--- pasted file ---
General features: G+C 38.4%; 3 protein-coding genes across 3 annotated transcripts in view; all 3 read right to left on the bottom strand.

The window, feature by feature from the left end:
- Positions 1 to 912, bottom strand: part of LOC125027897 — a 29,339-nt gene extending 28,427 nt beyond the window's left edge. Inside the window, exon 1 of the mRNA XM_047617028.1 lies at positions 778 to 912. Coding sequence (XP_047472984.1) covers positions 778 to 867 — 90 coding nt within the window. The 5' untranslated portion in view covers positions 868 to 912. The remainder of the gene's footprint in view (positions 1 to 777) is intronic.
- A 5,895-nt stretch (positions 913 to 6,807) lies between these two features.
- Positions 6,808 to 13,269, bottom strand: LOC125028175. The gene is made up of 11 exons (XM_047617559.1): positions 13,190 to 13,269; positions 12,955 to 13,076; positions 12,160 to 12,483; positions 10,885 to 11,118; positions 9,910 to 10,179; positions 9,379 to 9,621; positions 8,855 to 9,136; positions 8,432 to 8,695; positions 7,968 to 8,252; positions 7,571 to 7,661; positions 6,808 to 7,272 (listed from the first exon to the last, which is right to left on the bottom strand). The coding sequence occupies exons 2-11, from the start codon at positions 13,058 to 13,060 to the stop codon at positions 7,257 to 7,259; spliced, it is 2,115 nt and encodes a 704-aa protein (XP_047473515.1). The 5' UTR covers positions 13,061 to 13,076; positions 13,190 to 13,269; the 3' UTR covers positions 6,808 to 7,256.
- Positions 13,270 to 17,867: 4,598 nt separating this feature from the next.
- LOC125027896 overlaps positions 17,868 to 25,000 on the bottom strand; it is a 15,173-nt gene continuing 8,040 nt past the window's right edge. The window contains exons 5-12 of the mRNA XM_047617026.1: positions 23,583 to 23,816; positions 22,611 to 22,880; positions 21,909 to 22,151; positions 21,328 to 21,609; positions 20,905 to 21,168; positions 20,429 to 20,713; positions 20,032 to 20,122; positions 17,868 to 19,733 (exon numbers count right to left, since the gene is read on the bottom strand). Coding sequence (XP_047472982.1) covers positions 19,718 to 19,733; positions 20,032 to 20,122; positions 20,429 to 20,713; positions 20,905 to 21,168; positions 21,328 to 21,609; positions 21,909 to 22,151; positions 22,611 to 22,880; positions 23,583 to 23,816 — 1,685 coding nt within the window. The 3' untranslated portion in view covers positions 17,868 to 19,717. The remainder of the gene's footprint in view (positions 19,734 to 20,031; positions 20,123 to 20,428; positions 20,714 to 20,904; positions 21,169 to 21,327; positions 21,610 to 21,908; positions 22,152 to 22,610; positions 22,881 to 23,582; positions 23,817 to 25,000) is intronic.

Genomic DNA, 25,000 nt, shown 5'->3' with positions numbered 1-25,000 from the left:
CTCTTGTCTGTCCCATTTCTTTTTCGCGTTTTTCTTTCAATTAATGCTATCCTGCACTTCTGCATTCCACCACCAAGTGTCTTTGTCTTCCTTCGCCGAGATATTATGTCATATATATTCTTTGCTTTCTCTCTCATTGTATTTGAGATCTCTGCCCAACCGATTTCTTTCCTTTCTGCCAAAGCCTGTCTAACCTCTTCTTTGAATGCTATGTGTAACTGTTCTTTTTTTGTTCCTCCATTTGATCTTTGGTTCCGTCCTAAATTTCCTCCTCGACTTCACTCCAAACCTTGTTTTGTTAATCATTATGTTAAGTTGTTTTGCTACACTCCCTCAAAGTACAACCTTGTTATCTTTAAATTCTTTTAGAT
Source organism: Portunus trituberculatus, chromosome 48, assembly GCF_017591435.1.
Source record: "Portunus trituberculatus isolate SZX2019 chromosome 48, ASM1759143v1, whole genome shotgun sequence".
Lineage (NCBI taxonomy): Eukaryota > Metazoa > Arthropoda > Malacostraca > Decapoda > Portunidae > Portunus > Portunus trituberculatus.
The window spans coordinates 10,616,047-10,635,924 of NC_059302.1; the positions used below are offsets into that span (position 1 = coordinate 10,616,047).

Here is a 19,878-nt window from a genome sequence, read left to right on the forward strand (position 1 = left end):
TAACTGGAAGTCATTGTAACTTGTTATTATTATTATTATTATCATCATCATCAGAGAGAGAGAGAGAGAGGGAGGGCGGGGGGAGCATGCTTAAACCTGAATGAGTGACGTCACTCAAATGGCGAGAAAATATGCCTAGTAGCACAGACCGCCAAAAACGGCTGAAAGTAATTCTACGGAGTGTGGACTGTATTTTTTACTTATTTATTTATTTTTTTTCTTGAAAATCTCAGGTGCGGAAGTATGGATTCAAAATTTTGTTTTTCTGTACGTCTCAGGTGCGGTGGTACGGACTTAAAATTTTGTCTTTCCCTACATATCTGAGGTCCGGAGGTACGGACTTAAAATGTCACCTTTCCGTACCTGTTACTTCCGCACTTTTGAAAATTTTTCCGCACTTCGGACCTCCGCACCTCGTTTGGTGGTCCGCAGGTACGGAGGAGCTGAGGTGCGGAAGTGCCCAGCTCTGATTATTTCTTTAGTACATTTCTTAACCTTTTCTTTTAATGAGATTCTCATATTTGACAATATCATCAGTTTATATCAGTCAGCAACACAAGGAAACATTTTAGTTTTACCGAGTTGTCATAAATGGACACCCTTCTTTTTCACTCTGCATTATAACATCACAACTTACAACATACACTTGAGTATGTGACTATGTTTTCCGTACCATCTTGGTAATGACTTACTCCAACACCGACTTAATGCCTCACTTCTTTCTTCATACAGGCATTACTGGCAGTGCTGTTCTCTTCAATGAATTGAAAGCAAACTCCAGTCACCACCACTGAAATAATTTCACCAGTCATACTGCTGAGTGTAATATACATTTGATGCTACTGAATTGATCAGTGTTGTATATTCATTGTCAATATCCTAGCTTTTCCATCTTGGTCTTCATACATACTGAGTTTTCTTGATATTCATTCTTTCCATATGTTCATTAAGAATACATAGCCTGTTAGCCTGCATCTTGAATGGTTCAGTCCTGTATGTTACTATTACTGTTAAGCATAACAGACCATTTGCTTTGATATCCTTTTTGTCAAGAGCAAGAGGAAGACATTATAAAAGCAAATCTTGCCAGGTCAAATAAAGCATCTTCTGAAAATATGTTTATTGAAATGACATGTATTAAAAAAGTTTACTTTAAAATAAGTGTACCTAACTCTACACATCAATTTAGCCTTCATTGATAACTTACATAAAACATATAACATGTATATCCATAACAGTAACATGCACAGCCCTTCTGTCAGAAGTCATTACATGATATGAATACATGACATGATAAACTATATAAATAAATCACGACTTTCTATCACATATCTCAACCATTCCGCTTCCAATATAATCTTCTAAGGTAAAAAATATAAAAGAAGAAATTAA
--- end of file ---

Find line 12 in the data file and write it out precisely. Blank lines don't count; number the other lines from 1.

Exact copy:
Lineage (NCBI taxonomy): Eukaryota > Metazoa > Arthropoda > Malacostraca > Decapoda > Portunidae > Portunus > Portunus trituberculatus.